A lovely old legend told here in the West Country explains why foxgloves bob and sway even when there is no wind: this is the plant bowing to the fairy folk as they pass by. The spires of foxgloves growing on our hill mark it out a place beloved by fairies, a land filled with riddles, secrets, and stories. I walk its paths, listen to the tales, and then do my best to bring them back to you.

P1210991

Foxgloves by Kelly Louise Judd

Rosie the Fox by Richard Bowler

For the folklore of foxes, go here.

Tilly and the foxgloves

Pictures: Pages from The Country Diary of an Edwardian Lady by Edith Holden (1871-1920), "Foxglove Fairy" by Cicely Mary Barker (1875-1973), foxgloves among the flowers in a corrage garden by Jessie Willcox Smith (1865-1935), "Foxglove" by botanical artist Christie Newman,  a page from Flora Londinensis by English apothocary & botanist William Curtis (1746-1799), "Foxgloves" by Kelly Louise Judd, and "Rosie" by wildlife photographer Richard Bowler. Words: The Bobby J. Ward passage quotes above is from A Contemplation on Flowers: Garden Plants in Myth & Literature (Timber Press, 2009). All rights reserved by the author and artists.

More foxgloves: Foxgloves on Nattadon Hill and Foxglove season.


The folklore of nettles

Spring is the time to harvest nettles...

Nettle path at the bottom of Nattadon Hill.

As we've been discussing the folklore of wild flowers and herbs, I thought I'd add two relevant posts from the archives to finish off the week. Here's the first...

In the fairy tale of "The Wild Swans" by Hans Christian Andersen, the heroine's brothers have been turned into swans by their evil stepmother. A kindly fairy instructs her to gather nettles in a ''The Wild Swans: Picking Nettles by Moonlight'' by Nadezhda Illarionovagraveyard by night, spin their fibers into a prickly green yarn, and then knit the yarn into a coat for each swan brother in order to break the spell -- all of which she must do without speaking a word or her brothers will die. The nettles sting and blister her hands, but she plucks and cards, spins and knits, until the nettle coats are almost done -- running out of time before she can finish the sleeve on the very last coat. She flings the coats onto her swan-brothers and they transform back into young men -- except for the youngest, with the incomplete coat, who is left with a wing in the place of one arm. (And there begins a whole other tale.)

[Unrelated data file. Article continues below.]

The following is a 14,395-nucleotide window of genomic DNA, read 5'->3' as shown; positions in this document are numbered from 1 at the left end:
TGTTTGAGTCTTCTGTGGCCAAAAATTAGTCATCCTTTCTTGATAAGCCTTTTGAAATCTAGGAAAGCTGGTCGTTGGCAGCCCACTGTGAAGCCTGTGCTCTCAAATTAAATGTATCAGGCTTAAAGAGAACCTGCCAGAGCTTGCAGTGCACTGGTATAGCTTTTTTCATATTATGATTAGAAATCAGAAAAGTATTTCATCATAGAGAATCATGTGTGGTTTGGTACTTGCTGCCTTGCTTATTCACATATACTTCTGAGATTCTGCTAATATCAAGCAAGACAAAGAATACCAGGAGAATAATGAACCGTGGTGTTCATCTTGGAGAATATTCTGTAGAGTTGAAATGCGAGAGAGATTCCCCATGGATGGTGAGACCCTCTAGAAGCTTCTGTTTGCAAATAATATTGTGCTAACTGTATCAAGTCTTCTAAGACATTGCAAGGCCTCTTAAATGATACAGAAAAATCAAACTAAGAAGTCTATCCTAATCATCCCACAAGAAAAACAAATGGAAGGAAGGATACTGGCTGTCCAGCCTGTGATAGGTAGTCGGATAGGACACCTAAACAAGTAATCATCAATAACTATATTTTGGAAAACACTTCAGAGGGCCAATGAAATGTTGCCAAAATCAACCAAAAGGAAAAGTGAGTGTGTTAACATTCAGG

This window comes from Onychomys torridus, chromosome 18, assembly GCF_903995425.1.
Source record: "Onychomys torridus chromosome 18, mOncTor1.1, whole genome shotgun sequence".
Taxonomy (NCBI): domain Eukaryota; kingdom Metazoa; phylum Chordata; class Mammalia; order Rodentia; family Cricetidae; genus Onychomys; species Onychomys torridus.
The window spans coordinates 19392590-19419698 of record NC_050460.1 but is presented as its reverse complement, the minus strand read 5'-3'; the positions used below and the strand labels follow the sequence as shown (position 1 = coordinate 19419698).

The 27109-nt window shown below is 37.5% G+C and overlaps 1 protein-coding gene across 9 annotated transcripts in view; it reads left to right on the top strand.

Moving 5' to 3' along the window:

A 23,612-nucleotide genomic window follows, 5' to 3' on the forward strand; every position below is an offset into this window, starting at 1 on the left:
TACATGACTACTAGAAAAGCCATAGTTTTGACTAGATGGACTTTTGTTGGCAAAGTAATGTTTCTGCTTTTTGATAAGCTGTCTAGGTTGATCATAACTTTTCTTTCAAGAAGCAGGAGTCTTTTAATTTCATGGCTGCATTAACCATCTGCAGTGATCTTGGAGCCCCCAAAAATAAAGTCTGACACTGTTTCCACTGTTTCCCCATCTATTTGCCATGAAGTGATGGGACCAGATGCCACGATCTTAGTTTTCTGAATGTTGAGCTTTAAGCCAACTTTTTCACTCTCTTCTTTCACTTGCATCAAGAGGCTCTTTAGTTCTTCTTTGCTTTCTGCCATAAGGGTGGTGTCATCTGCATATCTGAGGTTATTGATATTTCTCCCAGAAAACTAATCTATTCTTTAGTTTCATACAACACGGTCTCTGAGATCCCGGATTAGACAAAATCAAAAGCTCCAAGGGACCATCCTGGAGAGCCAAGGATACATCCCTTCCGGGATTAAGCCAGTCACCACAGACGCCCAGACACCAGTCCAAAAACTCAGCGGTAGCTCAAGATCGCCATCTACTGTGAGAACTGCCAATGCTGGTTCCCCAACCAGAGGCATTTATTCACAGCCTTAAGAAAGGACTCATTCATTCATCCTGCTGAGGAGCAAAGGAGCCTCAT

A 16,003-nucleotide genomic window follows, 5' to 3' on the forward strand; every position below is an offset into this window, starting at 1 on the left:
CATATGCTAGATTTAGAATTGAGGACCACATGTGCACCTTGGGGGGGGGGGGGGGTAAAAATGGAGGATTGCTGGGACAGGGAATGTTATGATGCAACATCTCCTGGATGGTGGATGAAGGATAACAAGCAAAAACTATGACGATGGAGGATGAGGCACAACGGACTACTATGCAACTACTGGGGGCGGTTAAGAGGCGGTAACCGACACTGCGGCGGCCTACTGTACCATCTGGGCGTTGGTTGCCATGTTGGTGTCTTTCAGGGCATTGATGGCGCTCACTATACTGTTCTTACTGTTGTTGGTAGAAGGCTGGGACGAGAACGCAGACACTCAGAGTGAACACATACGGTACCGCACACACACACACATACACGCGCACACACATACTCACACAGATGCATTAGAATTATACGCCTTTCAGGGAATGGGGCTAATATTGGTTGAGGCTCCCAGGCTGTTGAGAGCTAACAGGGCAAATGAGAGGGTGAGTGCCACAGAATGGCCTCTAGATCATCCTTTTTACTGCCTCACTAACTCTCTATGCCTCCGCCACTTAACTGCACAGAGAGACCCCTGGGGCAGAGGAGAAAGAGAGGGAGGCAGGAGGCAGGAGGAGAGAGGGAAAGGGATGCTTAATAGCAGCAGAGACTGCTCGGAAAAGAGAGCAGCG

This was one of my favorite stories as a child, for I too had brothers in harm's way, and I too was a silent sister who worked as best I could to keep them safe, and sometimes succeded, and sometimes failed, as the plot of our lives unfolded. The story confirmed that courage can be as painful as knitting coats from nettles, but that goodness can still win out in the end. Spells can broken, and gentle, loving persistence can be the strongest magic of them all.

Wild Swans by Susan Jeffers

The Wild Swans

I grew up with the story, but not with Urtica dioica: "common nettles" or "stinging nettles." I imagined them as dark, thorny, and witchy-looking -- and although they're actually green and ordinary, growing thickly in fields and hedges here in Devon, nettles emerge nonetheless from the loam of old stories and glow with a fairy glamour. It is a plant that heralds the return of spring, a tonic of vitamins and minerals; and also a plant redolent of swans and spells, of love and loss and loyalty, of ancient powers skillfully knotted into the most traditional of women's arts: carding, spinning, knitting, and sewing.

Nettles

Nettle Coat by Alice Maher

According to the Anglo-Saxon "Nine Herbs Charm," recorded in the 10th century, stiðe (nettles) were used as a protection against "elf-shot" (mysterious pains in humans or livestock caused by the arrows of the elvin folk) and"flying venom" (believed at the time to be one of the four primary causes of illness). In Norse myth, nettles are associated with Thor, the god of Thunder; and with Loki, the trickster god, whose magical fishing net is made from them. In Celtic lore, thick stands of nettles indicate that there are fairy dwellings close by, and the sting of the nettle protects against fairy mischief, black magic, and other forms of sorcery.

Nettle patch

''The Wild Swans'' by Susan Jeffers and Yvonne Gilbert

Nettles, ragged robin, and piskie flowers